Clerical Workers Demand Fair Share of Wages





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Shouting "You got yours, how about mine?" and "Show us the money," a group of disgruntled clerical workers converged in front of California Hall Wednesday to demand higher wages.

Members of the Coalition of University Employees gathered in front of the soaked lawn, banging pot and pans and yelling at exiting administrators.

Workers said that drumming on kitchenware symbolizes an ongoing hunger strike. One protester had not eaten for 24 days, and some workers have been taking turns fasting in order to pressure the university to boost their wages by 21 percent.

The UC system has a $1.9 billion surplus from last year, said Jane Fehlberg, the clerical worker on a continuous hunger strike.

But university officials said the money is reserved for completing UC Merced and construction projects on the other nine campuses.

The union has asked for a retroactive raise of 6 percent for last year and 5 percent for this year, Fehlberg said. She said workers' salaries are not high enough to meet the cost of living in the Bay Area.

"I'm really angry about the inequity in this university," she said.

High level administrators gave themselves a 24 percent increase last year, even though the clerical workers have been given only a 2 percent increase in the last two years, Fehlberg said.

"The definition of integrity means united and undivided," she said. "If they get theirs, we should get ours."

Sharon Hayden, chief negotiator for the UC system, said some specific administrators did get an increase two years ago and that, the following year, the faculty received a salary boost.

Now, the UC system is targeting the "lower-paid" employees, including the clerical workers, for raises, Hayden said.

"I realize they are frustrated with not receiving the 25 percent they want," she said. "We have to find some middle ground."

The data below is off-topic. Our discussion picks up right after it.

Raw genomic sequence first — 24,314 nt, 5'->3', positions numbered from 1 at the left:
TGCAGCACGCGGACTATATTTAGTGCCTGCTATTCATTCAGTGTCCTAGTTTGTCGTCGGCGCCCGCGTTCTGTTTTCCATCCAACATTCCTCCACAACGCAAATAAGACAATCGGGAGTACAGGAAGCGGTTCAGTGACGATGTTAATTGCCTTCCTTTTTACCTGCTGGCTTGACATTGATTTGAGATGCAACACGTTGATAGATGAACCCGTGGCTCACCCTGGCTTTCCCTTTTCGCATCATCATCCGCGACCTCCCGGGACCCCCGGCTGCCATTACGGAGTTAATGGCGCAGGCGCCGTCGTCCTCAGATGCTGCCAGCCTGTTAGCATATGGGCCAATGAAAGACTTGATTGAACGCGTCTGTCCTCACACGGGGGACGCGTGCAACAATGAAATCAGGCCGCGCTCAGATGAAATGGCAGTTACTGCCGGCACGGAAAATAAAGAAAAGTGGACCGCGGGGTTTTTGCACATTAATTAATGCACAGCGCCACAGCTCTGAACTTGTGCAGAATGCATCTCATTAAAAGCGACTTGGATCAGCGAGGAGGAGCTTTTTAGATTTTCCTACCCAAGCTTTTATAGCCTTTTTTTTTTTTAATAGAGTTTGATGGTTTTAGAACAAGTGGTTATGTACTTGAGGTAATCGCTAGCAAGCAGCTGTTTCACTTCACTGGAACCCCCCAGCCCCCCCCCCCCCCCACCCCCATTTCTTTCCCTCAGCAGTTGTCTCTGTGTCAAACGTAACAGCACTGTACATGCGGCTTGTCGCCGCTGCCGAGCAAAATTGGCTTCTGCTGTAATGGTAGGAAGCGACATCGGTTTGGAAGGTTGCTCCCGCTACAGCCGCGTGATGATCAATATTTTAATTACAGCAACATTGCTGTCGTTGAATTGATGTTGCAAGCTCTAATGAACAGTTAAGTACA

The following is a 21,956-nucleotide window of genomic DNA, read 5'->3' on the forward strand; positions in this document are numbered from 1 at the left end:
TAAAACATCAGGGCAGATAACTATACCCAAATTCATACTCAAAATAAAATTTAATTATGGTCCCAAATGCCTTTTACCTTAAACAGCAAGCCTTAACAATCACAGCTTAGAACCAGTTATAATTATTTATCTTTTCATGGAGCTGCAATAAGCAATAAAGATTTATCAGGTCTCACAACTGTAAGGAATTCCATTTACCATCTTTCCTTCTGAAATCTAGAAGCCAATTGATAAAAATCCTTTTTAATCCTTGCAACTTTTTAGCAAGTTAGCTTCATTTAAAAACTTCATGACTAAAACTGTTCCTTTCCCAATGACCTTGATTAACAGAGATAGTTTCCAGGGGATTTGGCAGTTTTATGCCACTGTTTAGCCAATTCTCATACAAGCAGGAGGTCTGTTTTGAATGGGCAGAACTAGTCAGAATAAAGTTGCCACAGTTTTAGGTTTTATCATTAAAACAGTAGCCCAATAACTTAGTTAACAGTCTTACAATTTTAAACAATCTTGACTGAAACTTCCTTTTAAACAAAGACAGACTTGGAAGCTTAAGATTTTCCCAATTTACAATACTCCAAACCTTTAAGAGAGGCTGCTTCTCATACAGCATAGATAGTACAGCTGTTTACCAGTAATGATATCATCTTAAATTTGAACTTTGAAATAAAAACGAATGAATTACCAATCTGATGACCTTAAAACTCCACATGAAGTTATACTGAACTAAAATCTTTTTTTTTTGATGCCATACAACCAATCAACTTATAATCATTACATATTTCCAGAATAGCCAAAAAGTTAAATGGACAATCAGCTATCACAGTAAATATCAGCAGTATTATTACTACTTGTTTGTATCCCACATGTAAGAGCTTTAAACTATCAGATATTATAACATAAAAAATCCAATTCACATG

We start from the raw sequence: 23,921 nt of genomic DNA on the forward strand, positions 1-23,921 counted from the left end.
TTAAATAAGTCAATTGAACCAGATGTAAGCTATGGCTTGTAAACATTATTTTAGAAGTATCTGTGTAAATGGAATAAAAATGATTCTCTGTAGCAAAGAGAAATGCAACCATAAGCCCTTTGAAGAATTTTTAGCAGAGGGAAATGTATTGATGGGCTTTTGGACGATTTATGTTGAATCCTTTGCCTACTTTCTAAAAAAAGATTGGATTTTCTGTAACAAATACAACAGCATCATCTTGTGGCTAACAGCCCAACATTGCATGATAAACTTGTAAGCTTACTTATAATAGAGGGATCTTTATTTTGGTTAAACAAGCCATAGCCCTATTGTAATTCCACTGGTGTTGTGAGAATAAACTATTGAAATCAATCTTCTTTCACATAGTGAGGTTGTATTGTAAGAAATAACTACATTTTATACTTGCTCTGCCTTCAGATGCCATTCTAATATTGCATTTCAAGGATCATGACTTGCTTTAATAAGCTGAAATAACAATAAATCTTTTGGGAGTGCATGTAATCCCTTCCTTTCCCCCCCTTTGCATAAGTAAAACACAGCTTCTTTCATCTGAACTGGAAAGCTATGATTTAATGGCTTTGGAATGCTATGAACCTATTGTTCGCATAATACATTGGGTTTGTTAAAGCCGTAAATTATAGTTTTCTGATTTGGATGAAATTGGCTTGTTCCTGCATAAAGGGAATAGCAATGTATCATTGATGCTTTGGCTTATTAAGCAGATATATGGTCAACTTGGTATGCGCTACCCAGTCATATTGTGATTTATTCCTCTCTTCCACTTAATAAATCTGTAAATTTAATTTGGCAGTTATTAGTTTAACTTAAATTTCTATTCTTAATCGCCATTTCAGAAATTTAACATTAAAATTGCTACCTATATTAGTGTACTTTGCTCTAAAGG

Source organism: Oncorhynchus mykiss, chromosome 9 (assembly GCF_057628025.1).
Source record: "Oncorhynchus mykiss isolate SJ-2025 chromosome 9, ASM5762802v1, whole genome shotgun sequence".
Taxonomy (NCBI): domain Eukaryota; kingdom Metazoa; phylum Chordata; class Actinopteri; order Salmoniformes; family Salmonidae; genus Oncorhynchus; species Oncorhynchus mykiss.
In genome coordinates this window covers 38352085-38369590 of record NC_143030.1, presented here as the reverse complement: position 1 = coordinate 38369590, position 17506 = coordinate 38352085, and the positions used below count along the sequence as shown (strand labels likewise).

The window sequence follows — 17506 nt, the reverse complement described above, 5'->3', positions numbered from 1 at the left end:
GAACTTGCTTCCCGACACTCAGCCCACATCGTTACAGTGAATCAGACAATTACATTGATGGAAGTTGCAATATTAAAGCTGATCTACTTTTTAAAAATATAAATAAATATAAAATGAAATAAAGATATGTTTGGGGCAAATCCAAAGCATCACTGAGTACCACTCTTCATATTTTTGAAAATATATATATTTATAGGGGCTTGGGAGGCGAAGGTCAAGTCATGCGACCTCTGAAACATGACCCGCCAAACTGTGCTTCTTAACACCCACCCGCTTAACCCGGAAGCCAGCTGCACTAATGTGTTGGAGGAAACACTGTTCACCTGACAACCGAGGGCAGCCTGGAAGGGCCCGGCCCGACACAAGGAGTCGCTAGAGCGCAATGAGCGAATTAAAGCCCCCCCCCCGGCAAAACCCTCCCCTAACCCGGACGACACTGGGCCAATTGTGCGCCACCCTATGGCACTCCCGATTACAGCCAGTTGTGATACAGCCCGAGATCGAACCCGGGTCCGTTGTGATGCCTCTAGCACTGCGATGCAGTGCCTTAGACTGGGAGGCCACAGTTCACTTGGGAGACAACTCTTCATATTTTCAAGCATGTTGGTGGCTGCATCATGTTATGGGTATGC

The university wants to negotiate but the workers seem reluctant to compromise, Hayden said. She said clerical workers recently got a 3.5 percent increase and, last year, the workers' salaries increased 3.5 percent instead of the 6 percent the union had demanded.

The union had requested a 5 percent jump for next year, but Hayden said the university will likely award them a little over 3.5 percent again, Hayden said.

"I haven't put anything on the table yet," she said.

More than 25 people have volunteered on the liquid-only fast, said clerical worker Jude Bell. Although only one worker has kept up the hunger strike continuously, other workers are taking turns fasting for 24 hour periods. Bell fasts every few days to support the cause, she said.

UC spokesperson Chuck McFadden said the university is making a sincere effort to compromise with the workers.

"We intend to bargain in good faith," he said. "Hopefully, the bargaining will make good progress toward achieving a fair or equitable agreement."

But clerical worker Karen Carkhuff said the university is not addressing workers' concerns.

"It's outrageous how the university is treating and paying us," she said.

Similar protests are happening at colleges across the state, said Claudette Begin, a spokesperson for the clerical workers' union. In all, more than 18,000 workers are protesting against the UC system, she said.

"We'll do what is necessary," Begin said.

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